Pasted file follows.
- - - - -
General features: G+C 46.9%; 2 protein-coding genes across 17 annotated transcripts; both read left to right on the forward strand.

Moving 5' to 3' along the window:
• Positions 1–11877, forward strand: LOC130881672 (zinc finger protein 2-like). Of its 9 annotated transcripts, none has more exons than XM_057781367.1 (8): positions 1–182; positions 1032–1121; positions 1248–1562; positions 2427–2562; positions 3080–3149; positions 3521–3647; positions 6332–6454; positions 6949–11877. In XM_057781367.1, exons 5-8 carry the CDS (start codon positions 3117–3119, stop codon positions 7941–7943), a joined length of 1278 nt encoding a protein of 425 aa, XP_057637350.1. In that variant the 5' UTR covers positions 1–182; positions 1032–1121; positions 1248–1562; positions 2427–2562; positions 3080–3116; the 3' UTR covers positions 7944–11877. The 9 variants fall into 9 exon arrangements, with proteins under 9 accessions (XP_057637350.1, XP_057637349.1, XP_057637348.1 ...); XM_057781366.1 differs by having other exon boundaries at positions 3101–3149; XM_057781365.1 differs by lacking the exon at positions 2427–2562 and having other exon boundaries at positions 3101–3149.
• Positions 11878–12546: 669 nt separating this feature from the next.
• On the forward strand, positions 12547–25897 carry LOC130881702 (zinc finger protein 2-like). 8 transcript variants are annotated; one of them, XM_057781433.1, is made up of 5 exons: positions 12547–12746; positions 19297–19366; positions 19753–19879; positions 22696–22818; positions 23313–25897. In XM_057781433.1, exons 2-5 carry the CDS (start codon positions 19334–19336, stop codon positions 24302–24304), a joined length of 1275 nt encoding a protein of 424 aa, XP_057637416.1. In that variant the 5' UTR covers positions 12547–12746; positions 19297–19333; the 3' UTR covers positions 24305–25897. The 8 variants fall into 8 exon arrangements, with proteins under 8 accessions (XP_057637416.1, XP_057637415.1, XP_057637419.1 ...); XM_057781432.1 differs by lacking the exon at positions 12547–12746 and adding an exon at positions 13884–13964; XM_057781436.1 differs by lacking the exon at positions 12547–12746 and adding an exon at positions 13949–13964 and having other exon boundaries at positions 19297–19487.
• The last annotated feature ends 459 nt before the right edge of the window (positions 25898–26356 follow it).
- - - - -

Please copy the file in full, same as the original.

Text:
General features: G+C 46.9%; 2 protein-coding genes across 17 annotated transcripts; both read left to right on the forward strand.

Moving 5' to 3' along the window:
• Positions 1–11877, forward strand: LOC130881672 (zinc finger protein 2-like). Of its 9 annotated transcripts, none has more exons than XM_057781367.1 (8): positions 1–182; positions 1032–1121; positions 1248–1562; positions 2427–2562; positions 3080–3149; positions 3521–3647; positions 6332–6454; positions 6949–11877. In XM_057781367.1, exons 5-8 carry the CDS (start codon positions 3117–3119, stop codon positions 7941–7943), a joined length of 1278 nt encoding a protein of 425 aa, XP_057637350.1. In that variant the 5' UTR covers positions 1–182; positions 1032–1121; positions 1248–1562; positions 2427–2562; positions 3080–3116; the 3' UTR covers positions 7944–11877. The 9 variants fall into 9 exon arrangements, with proteins under 9 accessions (XP_057637350.1, XP_057637349.1, XP_057637348.1 ...); XM_057781366.1 differs by having other exon boundaries at positions 3101–3149; XM_057781365.1 differs by lacking the exon at positions 2427–2562 and having other exon boundaries at positions 3101–3149.
• Positions 11878–12546: 669 nt separating this feature from the next.
• On the forward strand, positions 12547–25897 carry LOC130881702 (zinc finger protein 2-like). 8 transcript variants are annotated; one of them, XM_057781433.1, is made up of 5 exons: positions 12547–12746; positions 19297–19366; positions 19753–19879; positions 22696–22818; positions 23313–25897. In XM_057781433.1, exons 2-5 carry the CDS (start codon positions 19334–19336, stop codon positions 24302–24304), a joined length of 1275 nt encoding a protein of 424 aa, XP_057637416.1. In that variant the 5' UTR covers positions 12547–12746; positions 19297–19333; the 3' UTR covers positions 24305–25897. The 8 variants fall into 8 exon arrangements, with proteins under 8 accessions (XP_057637416.1, XP_057637415.1, XP_057637419.1 ...); XM_057781432.1 differs by lacking the exon at positions 12547–12746 and adding an exon at positions 13884–13964; XM_057781436.1 differs by lacking the exon at positions 12547–12746 and adding an exon at positions 13949–13964 and having other exon boundaries at positions 19297–19487.
• The last annotated feature ends 459 nt before the right edge of the window (positions 25898–26356 follow it).